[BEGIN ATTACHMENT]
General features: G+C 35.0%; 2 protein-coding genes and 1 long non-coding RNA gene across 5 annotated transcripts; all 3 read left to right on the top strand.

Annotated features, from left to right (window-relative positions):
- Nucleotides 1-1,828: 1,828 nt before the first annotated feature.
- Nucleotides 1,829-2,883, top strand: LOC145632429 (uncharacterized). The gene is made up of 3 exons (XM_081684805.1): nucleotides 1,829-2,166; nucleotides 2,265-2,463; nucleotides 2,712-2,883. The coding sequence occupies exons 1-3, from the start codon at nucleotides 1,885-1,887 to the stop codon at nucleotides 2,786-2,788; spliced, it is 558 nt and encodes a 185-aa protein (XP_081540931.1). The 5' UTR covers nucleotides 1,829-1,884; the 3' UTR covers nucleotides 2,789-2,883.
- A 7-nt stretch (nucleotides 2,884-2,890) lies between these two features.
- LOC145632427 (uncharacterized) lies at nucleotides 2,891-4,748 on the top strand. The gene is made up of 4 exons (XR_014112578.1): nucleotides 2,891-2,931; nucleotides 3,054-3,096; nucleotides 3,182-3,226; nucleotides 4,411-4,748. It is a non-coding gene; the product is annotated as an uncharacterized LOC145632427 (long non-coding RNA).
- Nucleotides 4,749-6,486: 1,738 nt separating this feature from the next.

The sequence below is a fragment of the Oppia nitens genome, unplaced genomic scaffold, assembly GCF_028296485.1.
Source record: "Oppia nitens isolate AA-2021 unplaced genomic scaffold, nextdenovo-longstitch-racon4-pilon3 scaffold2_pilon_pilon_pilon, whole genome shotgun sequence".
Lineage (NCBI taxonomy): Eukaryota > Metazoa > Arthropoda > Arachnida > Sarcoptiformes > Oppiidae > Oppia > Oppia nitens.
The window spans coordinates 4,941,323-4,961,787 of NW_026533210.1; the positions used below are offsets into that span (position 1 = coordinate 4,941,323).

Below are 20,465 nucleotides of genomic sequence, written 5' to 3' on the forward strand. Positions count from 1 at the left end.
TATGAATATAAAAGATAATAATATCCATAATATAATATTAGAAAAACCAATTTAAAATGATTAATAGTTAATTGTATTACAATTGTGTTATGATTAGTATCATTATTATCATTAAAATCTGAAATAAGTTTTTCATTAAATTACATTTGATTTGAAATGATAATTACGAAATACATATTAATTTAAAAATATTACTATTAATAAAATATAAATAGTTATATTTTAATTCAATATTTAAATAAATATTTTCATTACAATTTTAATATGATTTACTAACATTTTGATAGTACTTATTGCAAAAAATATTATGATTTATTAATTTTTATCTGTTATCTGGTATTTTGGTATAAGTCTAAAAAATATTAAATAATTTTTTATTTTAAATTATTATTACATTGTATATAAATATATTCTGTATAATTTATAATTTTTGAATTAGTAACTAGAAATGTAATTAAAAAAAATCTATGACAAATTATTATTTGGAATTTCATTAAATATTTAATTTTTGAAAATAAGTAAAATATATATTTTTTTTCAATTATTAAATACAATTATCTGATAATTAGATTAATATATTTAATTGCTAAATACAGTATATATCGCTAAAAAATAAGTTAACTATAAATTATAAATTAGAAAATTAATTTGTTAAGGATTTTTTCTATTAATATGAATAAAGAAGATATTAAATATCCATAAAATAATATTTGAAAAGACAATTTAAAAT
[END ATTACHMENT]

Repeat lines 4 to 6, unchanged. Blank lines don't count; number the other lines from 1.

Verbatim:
- Nucleotides 1,829-2,883, top strand: LOC145632429 (uncharacterized). The gene is made up of 3 exons (XM_081684805.1): nucleotides 1,829-2,166; nucleotides 2,265-2,463; nucleotides 2,712-2,883. The coding sequence occupies exons 1-3, from the start codon at nucleotides 1,885-1,887 to the stop codon at nucleotides 2,786-2,788; spliced, it is 558 nt and encodes a 185-aa protein (XP_081540931.1). The 5' UTR covers nucleotides 1,829-1,884; the 3' UTR covers nucleotides 2,789-2,883.
- A 7-nt stretch (nucleotides 2,884-2,890) lies between these two features.
- LOC145632427 (uncharacterized) lies at nucleotides 2,891-4,748 on the top strand. The gene is made up of 4 exons (XR_014112578.1): nucleotides 2,891-2,931; nucleotides 3,054-3,096; nucleotides 3,182-3,226; nucleotides 4,411-4,748. It is a non-coding gene; the product is annotated as an uncharacterized LOC145632427 (long non-coding RNA).